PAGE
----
Rethinking history

A new kind of education

Boasting over 900 students, THP is now systematically moving into schools in Lahore and Islamabad, and future plans include expanding into Karachi. Furthermore, THP is also moving the project to Mumbai and other cities in India for the next 12 months, before taking it across India and Pakistan
History, which is comprised of various accounts, is regularly taught as an arrangement of actualities to understudies around the world. These certainties are intended to serve political and ideological closures that, in their most amazing structure, instruct understudies to detest built others e.g Hindus or Muslims. Rather than building up the capacity to think basically and to touch base at autonomous conclusions, understudies soak up nationalistic belief systems in their developmental years. During a time of fanatics and perilous clamour, it is basic that we instruct our future eras to question and shape their own sentiments, and to comprehend that there is constantly another side to each story.

DNA spoke to The History Project Co-Founder and Managing Director of Qasim Aslam to get further insights of the project.

“History texts may perpetuate stereotypes and deepen ethnic divides. The History Project is fighting bias with the facts,” he said.

From this point The History Project (THP) – Beyond the Classroom comes in the picture. THP, a registered education body in the United Kingdom was started back in 2012 by a group of young, passionate Indians and Pakistanis. The goal was to blend academics and activism to create innovative educational materials that juxtapose competing national narratives found in history textbooks.

Boasting over 900 students, THP is now systematically moving into schools in Lahore and Islamabad, and future plans include expanding into Karachi. Furthermore, THP is also expanding the project to Mumbai and other cities in India for the next 12 months, before taking it across India and Pakistan.

Earlier this month, THP held a course for children in Lahore at ‘The Last Word’.

While talking to DNA Qasim Aslam said, “The idea behind the project is to do something about the bias in what we study, what we know, which in turn is perpetuating intolerance in our society that is very much embedded in our history textbooks,” Qasim said.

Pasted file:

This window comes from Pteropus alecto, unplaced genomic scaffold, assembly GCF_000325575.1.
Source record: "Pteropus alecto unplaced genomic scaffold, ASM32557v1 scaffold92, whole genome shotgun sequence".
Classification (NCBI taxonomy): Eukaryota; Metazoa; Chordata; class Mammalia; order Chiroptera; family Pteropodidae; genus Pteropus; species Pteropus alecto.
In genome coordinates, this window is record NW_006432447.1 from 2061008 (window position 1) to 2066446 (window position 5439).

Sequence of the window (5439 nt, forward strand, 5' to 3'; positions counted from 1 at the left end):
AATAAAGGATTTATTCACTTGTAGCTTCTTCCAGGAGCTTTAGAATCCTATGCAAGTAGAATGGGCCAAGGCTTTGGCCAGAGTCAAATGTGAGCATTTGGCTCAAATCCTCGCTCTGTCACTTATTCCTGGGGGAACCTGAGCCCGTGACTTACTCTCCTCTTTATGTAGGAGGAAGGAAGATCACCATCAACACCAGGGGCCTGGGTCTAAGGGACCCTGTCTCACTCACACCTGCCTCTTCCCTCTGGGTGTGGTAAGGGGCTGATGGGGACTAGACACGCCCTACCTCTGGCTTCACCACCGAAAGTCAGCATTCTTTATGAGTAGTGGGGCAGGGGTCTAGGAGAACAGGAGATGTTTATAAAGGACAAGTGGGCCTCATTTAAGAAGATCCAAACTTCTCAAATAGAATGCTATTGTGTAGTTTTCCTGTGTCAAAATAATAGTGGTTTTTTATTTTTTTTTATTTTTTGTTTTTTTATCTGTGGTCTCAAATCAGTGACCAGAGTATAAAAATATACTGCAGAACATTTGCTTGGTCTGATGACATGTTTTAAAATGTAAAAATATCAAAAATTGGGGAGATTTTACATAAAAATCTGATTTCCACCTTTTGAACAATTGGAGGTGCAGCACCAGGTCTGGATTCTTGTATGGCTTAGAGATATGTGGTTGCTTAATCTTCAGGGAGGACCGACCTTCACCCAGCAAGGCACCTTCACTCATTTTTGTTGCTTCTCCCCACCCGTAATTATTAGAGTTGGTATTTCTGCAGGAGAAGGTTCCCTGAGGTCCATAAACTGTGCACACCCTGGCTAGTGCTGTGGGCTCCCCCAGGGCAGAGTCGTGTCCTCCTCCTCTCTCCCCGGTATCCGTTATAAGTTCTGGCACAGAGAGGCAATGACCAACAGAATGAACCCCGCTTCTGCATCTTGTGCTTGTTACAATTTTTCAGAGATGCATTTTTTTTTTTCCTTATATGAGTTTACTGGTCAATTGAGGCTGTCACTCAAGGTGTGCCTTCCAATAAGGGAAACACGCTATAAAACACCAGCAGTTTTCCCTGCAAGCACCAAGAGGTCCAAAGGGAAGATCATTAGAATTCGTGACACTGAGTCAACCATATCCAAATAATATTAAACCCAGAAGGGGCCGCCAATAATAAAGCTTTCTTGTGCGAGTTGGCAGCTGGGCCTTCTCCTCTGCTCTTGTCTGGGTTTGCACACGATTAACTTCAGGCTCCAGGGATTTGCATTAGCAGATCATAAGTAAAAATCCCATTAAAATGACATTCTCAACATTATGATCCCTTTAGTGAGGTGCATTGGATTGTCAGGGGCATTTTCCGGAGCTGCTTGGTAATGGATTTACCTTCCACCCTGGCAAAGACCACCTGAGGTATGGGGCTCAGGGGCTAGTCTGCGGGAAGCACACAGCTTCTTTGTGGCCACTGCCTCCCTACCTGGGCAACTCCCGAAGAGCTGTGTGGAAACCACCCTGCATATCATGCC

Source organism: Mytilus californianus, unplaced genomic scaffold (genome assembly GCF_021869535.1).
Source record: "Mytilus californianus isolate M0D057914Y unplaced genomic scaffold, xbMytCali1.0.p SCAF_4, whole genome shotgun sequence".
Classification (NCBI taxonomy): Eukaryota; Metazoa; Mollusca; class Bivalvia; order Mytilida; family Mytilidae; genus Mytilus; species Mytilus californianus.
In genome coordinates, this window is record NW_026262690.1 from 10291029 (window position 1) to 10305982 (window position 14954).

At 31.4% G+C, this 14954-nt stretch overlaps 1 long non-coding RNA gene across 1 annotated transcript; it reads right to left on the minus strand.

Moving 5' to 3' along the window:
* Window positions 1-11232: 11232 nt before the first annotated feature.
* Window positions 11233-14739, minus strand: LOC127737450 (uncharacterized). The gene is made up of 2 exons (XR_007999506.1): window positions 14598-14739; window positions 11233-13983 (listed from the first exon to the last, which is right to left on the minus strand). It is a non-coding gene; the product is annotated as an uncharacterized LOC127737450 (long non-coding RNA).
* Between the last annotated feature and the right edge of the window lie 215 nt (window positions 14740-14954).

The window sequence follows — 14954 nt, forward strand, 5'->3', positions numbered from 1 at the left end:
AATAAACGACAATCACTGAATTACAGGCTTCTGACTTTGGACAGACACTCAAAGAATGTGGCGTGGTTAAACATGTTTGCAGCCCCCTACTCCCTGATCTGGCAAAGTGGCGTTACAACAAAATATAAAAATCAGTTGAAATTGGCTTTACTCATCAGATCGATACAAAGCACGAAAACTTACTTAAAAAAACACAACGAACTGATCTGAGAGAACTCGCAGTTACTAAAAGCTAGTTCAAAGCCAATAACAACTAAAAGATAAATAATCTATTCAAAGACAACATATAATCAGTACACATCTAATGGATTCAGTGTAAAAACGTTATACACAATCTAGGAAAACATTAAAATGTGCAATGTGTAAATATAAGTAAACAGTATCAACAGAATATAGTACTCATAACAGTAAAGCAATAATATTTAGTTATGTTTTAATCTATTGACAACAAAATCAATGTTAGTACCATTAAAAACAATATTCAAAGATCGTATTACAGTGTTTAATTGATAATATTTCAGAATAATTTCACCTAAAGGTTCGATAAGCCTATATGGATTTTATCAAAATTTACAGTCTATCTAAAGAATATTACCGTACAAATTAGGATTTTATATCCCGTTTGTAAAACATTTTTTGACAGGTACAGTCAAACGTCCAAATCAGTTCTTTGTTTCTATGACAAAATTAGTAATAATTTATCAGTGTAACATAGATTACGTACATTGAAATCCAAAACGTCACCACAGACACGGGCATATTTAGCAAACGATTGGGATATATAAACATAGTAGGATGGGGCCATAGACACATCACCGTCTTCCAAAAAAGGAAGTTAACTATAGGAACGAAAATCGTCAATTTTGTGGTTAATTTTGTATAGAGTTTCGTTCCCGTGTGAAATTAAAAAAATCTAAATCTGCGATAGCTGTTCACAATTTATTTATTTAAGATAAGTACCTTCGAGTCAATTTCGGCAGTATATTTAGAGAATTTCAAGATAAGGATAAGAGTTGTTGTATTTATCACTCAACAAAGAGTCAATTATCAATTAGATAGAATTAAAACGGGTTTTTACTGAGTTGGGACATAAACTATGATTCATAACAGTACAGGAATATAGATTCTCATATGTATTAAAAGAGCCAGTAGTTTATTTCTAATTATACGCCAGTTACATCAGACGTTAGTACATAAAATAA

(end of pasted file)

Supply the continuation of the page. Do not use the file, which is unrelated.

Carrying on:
“We are not replacing the curriculum, but we are putting it as a supplementary intervention. We want students to start asking questions”.

The co-founder further said that they noticed mindless conformity about history in classrooms. According to him, nowadays the education system is devised to satisfy the exam system as opposed to education itself.

THP eternal motive is to teach children in their formative years to ask questions, instead of just blindly following somebody kicking up a ruckus in the streets.

“First, we shake the notion of rigid right and rigid wrong, and once that”s shaken, we empower the students how to ask questions,” Qasim told DNA.

“It is not restricted to their identity, it’s about everything you perceive; via the information you get through your textbooks, your history textbooks through the other textbooks, the information you get in the media, the stories you hear on the streets, the propaganda, the information that you get from the political banter and a lot of that comes with a lot of baggage, that we never really pause to understand properly,” he added.

The project continues to restore students interest in the discipline of history, leaving them open to the idea their reality may not be the only truth out there.

THP draws content from multiple history textbooks in India and Pakistan. “We place the Pakistani and Indian textbooks side by side and highlight the differences between them as well as point to areas of convergence,”

Qasim said explaining the procedure. He further talked about measuring success when he said that even though there were no correct answers per say, but the fact that the children started asking all sorts of questions was a big achievement.

Not only that, it also inspired the team to continue with the project, that maybe they are on to something. After the media got wind of it, THP was featured in the BBC, Al Jazeera, Huffington Post, New York Radio and many others. Universities like Stanford, Harvard and Brown also started inviting them for talks in their respective establishments.